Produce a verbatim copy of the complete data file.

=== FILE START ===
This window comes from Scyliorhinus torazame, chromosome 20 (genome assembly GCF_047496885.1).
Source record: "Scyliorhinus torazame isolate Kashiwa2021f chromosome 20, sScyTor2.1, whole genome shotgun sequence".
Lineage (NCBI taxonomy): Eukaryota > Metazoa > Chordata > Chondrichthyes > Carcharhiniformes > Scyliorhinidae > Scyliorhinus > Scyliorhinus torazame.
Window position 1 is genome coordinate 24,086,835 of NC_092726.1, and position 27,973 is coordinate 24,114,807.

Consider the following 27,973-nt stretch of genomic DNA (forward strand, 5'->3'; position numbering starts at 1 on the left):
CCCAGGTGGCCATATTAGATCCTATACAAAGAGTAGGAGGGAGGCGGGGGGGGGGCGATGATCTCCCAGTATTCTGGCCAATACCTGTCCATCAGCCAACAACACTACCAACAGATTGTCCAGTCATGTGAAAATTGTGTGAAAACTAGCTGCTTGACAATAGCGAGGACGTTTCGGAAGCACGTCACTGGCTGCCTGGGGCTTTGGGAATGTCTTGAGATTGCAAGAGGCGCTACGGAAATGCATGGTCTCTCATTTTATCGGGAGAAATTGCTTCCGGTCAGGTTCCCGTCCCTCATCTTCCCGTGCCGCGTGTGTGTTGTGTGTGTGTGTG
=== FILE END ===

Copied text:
This window comes from Scyliorhinus torazame, chromosome 20 (genome assembly GCF_047496885.1).
Source record: "Scyliorhinus torazame isolate Kashiwa2021f chromosome 20, sScyTor2.1, whole genome shotgun sequence".
Lineage (NCBI taxonomy): Eukaryota > Metazoa > Chordata > Chondrichthyes > Carcharhiniformes > Scyliorhinidae > Scyliorhinus > Scyliorhinus torazame.
Window position 1 is genome coordinate 24,086,835 of NC_092726.1, and position 27,973 is coordinate 24,114,807.

Consider the following 27,973-nt stretch of genomic DNA (forward strand, 5'->3'; position numbering starts at 1 on the left):
CCCAGGTGGCCATATTAGATCCTATACAAAGAGTAGGAGGGAGGCGGGGGGGGGGCGATGATCTCCCAGTATTCTGGCCAATACCTGTCCATCAGCCAACAACACTACCAACAGATTGTCCAGTCATGTGAAAATTGTGTGAAAACTAGCTGCTTGACAATAGCGAGGACGTTTCGGAAGCACGTCACTGGCTGCCTGGGGCTTTGGGAATGTCTTGAGATTGCAAGAGGCGCTACGGAAATGCATGGTCTCTCATTTTATCGGGAGAAATTGCTTCCGGTCAGGTTCCCGTCCCTCATCTTCCCGTGCCGCGTGTGTGTTGTGTGTGTGTGTG